DONT CALL IT A MERGER: UAMS Chancellor Dan Rahn.

  • DON’T CALL IT A MERGER: UAMS Chancellor Dan Rahn.

Work continues at UAMS on the proposal from Chancellor Dan Rahn to essentially merge hospital/clinical operations with the private St. Vincent Infirmary health system.

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On the jump find a recent memo from Rahn about appointees to UAMS committees to study the issue.

Some advocates of the plan, including Rahn, object to use of the term “merger,” though the word is employed in the founding document for a $1 million consultants’ study on the issue. It also is functionally apt. Peter Banko, CEO at St. Vincent, talked at a health conference sponsored by Arkansas Business this week of his vision that there will, in time, be two networks of health providers in Arkansas. It’s easy to conclude that vision would be UAMS/St. Vincent and Baptist. You can see where those left as roadkill in such an evolution might have some anti-trust concerns. (PS — The assumption is that Arkansas Children’s Hospital continues to function as more or less the pediatric department of UAMS. Indeed, its nonprofit model is a template for the partnership with St. Vincent, though it’s not really parallel as a purpose-built local hospital versus a part of a national health operation looking to maixmize net revenue.)

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If these two institutions combine/merge/cooperate/whatever, jobs will be lost (we know this from experience in other states, Louisiana for example). Also, jobs that once operated clearly as parts of individual institutions will be part of a unified network with two masters. Which employees will have preference in hanging onto their jobs? Whose pay scales will have preference? What policies on insurance coverage of birth control pills will control employees of the blended system — UAMS’ or St. Vincent’s? Will abortion be no longer taught, practiced or spoken of at the blended institution? Tubal ligations? Family planning? Morning-after pills for rape victims? Will St. Vincent agree to obey sexual non-discrimination policies of the UA or insist that its church roots preclude it being bound to non-discrimination against gay people? Will St. Vincent be able to punish those with whom it disagrees on account of their speech, routine for private business but a ticklish proposition for a government-funded agency? Will the Freedom of Information Act be honored? Will the blended institution expand outsourcing and seek to do no business with employee unions? Will a two-class organization ensue — doctors and everyone else? People inside are asking these questions, the public should, too, particularly the baseline question of taxpayer investment in one private institution’s profits over another.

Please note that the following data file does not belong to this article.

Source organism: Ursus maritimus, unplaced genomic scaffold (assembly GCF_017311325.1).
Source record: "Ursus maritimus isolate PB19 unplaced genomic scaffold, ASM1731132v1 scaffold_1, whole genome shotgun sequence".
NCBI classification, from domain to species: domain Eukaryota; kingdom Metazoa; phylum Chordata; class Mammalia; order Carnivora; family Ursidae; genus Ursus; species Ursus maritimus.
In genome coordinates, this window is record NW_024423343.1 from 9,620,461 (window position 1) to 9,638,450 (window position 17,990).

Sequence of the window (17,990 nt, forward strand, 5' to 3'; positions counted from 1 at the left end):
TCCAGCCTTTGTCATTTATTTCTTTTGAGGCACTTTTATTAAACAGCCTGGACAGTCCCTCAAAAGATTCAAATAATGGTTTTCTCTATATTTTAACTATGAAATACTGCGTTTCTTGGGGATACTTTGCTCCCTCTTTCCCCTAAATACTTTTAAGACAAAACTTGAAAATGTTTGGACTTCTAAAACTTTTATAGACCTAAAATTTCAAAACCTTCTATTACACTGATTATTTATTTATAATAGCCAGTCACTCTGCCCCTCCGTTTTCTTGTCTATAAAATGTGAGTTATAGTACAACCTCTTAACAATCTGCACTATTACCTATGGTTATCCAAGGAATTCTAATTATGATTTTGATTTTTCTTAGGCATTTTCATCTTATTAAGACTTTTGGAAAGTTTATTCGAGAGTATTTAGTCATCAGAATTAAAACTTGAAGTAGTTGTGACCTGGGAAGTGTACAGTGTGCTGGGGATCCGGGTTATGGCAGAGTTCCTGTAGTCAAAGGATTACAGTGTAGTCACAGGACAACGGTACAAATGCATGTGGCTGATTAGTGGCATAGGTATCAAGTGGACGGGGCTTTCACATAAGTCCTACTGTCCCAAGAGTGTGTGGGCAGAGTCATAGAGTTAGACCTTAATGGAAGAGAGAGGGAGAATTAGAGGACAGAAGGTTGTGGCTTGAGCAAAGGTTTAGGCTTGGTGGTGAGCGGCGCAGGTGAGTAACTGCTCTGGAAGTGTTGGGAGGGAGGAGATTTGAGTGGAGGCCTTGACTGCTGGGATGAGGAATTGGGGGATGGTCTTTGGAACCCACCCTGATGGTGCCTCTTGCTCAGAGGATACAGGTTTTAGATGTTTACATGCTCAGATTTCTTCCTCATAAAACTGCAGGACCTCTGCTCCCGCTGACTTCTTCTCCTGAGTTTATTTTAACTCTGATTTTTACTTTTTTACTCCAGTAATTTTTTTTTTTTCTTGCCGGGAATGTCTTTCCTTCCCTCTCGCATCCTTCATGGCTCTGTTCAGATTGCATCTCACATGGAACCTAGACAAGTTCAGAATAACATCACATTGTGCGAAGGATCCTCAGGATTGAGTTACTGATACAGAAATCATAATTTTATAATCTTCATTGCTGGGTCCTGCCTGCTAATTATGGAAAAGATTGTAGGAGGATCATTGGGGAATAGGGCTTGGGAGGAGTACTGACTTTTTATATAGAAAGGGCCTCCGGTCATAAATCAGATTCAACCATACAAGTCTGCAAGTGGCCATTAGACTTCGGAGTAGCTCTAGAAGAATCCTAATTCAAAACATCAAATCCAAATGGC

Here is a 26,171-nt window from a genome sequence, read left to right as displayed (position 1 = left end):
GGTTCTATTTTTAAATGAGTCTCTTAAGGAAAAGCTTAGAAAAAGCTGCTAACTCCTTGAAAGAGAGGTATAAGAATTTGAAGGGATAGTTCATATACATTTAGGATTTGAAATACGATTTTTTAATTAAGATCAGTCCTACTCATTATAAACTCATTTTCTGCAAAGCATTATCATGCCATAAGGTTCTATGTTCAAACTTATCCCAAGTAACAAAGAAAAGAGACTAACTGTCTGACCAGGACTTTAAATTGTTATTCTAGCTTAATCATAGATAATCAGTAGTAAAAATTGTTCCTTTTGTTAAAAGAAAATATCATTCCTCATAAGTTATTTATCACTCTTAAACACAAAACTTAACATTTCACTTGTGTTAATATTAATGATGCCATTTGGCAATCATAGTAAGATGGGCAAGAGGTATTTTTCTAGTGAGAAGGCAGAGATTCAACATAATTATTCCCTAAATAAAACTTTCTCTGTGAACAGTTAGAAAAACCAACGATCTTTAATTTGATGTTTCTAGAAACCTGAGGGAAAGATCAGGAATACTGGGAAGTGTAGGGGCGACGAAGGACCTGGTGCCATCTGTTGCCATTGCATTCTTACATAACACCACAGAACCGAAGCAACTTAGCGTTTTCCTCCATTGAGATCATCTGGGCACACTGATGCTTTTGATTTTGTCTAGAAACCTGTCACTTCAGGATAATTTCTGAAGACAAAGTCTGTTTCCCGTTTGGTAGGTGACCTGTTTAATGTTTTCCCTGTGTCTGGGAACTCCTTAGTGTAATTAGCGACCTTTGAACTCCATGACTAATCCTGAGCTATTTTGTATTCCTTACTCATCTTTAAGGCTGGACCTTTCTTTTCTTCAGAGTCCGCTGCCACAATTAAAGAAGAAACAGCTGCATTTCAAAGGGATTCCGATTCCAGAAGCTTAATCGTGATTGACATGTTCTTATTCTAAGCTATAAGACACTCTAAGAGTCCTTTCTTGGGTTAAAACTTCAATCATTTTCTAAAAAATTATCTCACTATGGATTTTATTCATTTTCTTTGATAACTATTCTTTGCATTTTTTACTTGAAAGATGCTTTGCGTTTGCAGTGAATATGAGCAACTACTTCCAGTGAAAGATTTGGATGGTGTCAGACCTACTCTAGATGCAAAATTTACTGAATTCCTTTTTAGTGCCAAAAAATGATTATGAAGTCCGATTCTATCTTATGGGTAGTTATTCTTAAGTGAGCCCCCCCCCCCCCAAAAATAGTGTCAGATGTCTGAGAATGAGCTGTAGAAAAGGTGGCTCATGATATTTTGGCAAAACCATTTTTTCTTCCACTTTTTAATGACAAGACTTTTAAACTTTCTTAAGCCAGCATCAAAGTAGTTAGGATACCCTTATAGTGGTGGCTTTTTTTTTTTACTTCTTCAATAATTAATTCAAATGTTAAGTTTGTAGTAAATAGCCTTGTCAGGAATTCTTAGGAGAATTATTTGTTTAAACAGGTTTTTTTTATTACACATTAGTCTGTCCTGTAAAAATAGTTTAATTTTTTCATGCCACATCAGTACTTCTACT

Yes, there’s much to study.

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